The jackets were then put through a 24-hour “killer wash,” which Patagonia uses to simulate the aging of a garment. The researchers did this to test whether older garments might shed more fibers as they age. After repeating the washing tests on these artificially aged jackets, they saw that age indeed increases fiber release by 80 percent.

In previous studies, researchers counted the total number of fibers, but that was not a viable path for this study, which instead calculated their mass. “We fully intended to do counts, but in the volumes of water that we collected and filtered, there were simply so many—hundreds of thousands—of fibers [from each test], we knew quickly that even with five of us [on the research team] we did not have time or energy to [do individual counts],” says Stephanie Karba, the lead researcher on the UCSB team.

Using an equation widely used in the textile industry to determine fiber count based on mass, researchers found that the highest estimate of fibers released from a single jacket was 250,000, and the average across all jackets was 81,317 fibers.

Hoping to publish its detailed methodology in a science journal, the team hasn’t revealed all its findings. But in addition to data about fiber release, the Patagonia report shows that fiber loss is directly related to the type of washing machine and the age of the garment. Garments released five times as many microfibers when washed in top-loading washing machines compared to front-loaders. And aging affected fiber loss differently for different garments based on the type of washer. For example, compared to Patagonia jackets, the average mass of fiber shed from the budget jacket of undisclosed origin was much higher when it was washed at the new stage in a front-loader. But after all the jackets were aged, the Patagonia jackets shed a comparable amount of fibers to the budget jacket. In top-loaders, the budget jacket shed a comparable amount of fiber, on average, to the others when new.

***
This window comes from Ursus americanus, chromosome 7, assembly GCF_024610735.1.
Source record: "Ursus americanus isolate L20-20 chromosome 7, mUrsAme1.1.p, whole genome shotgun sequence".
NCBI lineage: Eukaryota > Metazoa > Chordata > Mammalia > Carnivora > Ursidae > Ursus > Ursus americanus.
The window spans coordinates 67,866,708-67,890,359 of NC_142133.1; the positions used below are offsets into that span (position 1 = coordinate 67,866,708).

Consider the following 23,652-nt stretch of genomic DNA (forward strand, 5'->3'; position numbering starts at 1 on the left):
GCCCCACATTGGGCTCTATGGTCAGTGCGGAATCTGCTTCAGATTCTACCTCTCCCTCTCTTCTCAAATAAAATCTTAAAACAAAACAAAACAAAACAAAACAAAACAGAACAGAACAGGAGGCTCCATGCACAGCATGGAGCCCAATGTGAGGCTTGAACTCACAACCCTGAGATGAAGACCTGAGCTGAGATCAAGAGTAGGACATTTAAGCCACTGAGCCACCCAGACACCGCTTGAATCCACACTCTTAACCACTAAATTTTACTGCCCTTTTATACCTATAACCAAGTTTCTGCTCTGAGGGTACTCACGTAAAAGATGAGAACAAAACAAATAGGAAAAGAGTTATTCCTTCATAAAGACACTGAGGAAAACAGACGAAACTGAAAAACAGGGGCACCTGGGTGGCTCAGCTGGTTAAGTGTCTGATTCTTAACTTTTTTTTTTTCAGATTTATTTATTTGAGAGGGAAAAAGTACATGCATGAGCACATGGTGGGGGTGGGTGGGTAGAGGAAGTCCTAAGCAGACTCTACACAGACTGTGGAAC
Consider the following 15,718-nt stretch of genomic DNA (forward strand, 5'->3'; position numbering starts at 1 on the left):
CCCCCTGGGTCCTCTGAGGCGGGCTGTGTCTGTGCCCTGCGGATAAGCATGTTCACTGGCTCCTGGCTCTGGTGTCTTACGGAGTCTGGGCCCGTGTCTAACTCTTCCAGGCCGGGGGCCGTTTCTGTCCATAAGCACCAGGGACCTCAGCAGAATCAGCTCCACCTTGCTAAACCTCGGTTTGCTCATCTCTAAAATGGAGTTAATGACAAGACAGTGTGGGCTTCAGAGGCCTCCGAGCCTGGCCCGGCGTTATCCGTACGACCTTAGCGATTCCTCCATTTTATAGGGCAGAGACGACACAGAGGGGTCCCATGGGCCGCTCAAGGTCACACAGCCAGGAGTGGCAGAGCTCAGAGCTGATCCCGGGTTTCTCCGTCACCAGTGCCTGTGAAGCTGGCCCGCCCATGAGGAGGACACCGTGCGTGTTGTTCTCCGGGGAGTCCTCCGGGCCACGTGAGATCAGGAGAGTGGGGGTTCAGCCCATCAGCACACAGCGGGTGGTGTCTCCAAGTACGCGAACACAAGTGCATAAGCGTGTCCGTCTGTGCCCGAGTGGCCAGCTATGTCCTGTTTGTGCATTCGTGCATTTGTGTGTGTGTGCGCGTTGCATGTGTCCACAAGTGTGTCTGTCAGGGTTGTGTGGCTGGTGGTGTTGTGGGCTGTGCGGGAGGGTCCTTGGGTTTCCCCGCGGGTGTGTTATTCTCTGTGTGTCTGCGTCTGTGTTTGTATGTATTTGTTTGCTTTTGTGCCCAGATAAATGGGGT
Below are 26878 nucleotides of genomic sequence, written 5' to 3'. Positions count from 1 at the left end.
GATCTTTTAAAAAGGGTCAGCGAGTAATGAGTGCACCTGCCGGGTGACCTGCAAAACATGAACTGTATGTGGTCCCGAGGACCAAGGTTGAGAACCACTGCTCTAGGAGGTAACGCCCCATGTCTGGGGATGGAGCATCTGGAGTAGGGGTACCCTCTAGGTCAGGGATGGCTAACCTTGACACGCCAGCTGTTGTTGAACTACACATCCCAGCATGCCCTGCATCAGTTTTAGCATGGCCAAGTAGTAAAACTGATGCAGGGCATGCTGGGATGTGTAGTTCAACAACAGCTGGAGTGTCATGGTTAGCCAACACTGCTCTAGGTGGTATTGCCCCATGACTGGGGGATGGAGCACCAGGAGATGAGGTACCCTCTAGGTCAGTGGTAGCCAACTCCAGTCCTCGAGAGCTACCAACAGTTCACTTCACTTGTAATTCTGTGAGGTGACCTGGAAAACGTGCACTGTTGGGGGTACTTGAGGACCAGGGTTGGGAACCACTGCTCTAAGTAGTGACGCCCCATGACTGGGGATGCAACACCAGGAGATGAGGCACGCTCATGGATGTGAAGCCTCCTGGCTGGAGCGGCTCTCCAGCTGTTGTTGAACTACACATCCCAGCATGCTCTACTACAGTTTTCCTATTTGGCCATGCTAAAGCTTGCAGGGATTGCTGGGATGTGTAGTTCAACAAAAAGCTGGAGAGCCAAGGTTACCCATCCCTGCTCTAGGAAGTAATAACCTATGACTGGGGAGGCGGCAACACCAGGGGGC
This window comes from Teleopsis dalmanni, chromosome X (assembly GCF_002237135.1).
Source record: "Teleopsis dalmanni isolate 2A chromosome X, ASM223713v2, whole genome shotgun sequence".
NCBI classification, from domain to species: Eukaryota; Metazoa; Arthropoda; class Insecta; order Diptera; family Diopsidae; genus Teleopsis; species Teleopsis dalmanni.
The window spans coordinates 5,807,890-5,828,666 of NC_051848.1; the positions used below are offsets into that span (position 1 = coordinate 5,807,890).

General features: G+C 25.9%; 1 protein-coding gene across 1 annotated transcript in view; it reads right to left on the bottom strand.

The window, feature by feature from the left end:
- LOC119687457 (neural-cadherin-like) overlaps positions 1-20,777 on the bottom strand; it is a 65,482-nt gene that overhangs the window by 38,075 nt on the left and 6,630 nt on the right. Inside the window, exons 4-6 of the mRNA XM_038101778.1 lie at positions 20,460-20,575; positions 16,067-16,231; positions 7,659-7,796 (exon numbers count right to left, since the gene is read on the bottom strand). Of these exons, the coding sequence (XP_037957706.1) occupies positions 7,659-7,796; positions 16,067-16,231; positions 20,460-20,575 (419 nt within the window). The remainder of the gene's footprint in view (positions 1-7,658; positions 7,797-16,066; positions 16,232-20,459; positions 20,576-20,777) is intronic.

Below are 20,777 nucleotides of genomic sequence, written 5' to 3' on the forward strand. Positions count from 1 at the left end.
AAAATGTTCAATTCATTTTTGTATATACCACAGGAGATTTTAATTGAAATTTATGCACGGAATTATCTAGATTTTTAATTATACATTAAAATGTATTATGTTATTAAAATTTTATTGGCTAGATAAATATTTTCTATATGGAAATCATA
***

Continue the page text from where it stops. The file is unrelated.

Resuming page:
Another surprise: The nylon shell jacket actually released a comparable amount of fiber to the fleece jackets in some tests, and even more in other tests, seeming to indicate that the polyester fill escaped through seams or the shell fabric.

Having reviewed the findings, Richard Thompson, the Plymouth University scientist whose work knocked over the first domino, says Patagonia’s report might be more useful for Patagonia than for the scientific community because it does not take a vastly different approach that Browne’s research. He says he’d have preferred if Patagonia’s tests had been done with the use of detergent (the UCSB researchers say detergent would have clogged the filters, which is also why Browne did not use detergent in his 2011 research) and on a wider selection of apparel items.

“The budget jacket seems to perform worse in some tests but better in others, but even if it performed consistently better or worse, you can still only reach the conclusion for that one budget jacket of unknown origin,” he says. Still, he thinks it was an important first move by industry. “Honestly, some companies might shy away from this; they might not want to open a can of worms. So it’s a environmentally responsible move and potentially quite risky, since there is not much data out there on everyone else’s apparel.”

Add to the list of concerns unique to the outdoor industry: chemical additives in performance apparel (think waterproof-breathable duds) that enter the water along with the fibers.